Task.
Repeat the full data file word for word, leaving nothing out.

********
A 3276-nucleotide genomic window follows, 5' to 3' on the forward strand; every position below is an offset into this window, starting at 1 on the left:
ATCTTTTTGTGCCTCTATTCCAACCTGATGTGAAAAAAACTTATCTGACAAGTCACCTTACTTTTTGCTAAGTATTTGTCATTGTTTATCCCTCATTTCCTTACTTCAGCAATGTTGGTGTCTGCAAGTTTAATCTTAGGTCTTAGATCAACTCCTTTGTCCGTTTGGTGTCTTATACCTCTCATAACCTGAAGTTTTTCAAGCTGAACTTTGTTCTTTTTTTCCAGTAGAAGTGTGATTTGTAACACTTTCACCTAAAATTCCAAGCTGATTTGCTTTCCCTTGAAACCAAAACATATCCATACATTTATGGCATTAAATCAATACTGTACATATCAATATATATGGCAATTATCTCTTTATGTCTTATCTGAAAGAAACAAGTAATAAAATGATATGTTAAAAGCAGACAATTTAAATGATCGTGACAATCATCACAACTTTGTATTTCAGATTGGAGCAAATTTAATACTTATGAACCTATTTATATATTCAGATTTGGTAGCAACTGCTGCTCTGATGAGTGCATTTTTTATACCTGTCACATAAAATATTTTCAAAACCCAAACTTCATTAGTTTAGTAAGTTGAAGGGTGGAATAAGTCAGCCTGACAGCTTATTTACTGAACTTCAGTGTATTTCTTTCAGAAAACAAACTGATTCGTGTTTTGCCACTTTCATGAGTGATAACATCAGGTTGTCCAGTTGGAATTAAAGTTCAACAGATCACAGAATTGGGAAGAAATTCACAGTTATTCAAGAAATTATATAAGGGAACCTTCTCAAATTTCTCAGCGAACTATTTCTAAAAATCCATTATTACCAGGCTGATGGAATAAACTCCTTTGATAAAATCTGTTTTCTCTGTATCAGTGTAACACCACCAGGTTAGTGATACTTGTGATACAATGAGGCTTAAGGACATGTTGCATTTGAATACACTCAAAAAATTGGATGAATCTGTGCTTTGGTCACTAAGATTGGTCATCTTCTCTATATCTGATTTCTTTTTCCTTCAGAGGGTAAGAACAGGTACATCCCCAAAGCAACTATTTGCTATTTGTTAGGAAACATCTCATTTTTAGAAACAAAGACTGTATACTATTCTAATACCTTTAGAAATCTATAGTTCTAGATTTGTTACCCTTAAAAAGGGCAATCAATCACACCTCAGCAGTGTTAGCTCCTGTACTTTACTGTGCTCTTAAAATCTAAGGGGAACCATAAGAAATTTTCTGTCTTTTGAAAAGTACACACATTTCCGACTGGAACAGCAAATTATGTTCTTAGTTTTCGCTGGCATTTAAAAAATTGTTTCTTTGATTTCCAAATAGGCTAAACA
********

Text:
A 3276-nucleotide genomic window follows, 5' to 3' on the forward strand; every position below is an offset into this window, starting at 1 on the left:
ATCTTTTTGTGCCTCTATTCCAACCTGATGTGAAAAAAACTTATCTGACAAGTCACCTTACTTTTTGCTAAGTATTTGTCATTGTTTATCCCTCATTTCCTTACTTCAGCAATGTTGGTGTCTGCAAGTTTAATCTTAGGTCTTAGATCAACTCCTTTGTCCGTTTGGTGTCTTATACCTCTCATAACCTGAAGTTTTTCAAGCTGAACTTTGTTCTTTTTTTCCAGTAGAAGTGTGATTTGTAACACTTTCACCTAAAATTCCAAGCTGATTTGCTTTCCCTTGAAACCAAAACATATCCATACATTTATGGCATTAAATCAATACTGTACATATCAATATATATGGCAATTATCTCTTTATGTCTTATCTGAAAGAAACAAGTAATAAAATGATATGTTAAAAGCAGACAATTTAAATGATCGTGACAATCATCACAACTTTGTATTTCAGATTGGAGCAAATTTAATACTTATGAACCTATTTATATATTCAGATTTGGTAGCAACTGCTGCTCTGATGAGTGCATTTTTTATACCTGTCACATAAAATATTTTCAAAACCCAAACTTCATTAGTTTAGTAAGTTGAAGGGTGGAATAAGTCAGCCTGACAGCTTATTTACTGAACTTCAGTGTATTTCTTTCAGAAAACAAACTGATTCGTGTTTTGCCACTTTCATGAGTGATAACATCAGGTTGTCCAGTTGGAATTAAAGTTCAACAGATCACAGAATTGGGAAGAAATTCACAGTTATTCAAGAAATTATATAAGGGAACCTTCTCAAATTTCTCAGCGAACTATTTCTAAAAATCCATTATTACCAGGCTGATGGAATAAACTCCTTTGATAAAATCTGTTTTCTCTGTATCAGTGTAACACCACCAGGTTAGTGATACTTGTGATACAATGAGGCTTAAGGACATGTTGCATTTGAATACACTCAAAAAATTGGATGAATCTGTGCTTTGGTCACTAAGATTGGTCATCTTCTCTATATCTGATTTCTTTTTCCTTCAGAGGGTAAGAACAGGTACATCCCCAAAGCAACTATTTGCTATTTGTTAGGAAACATCTCATTTTTAGAAACAAAGACTGTATACTATTCTAATACCTTTAGAAATCTATAGTTCTAGATTTGTTACCCTTAAAAAGGGCAATCAATCACACCTCAGCAGTGTTAGCTCCTGTACTTTACTGTGCTCTTAAAATCTAAGGGGAACCATAAGAAATTTTCTGTCTTTTGAAAAGTACACACATTTCCGACTGGAACAGCAAATTATGTTCTTAGTTTTCGCTGGCATTTAAAAAATTGTTTCTTTGATTTCCAAATAGGCTAAACA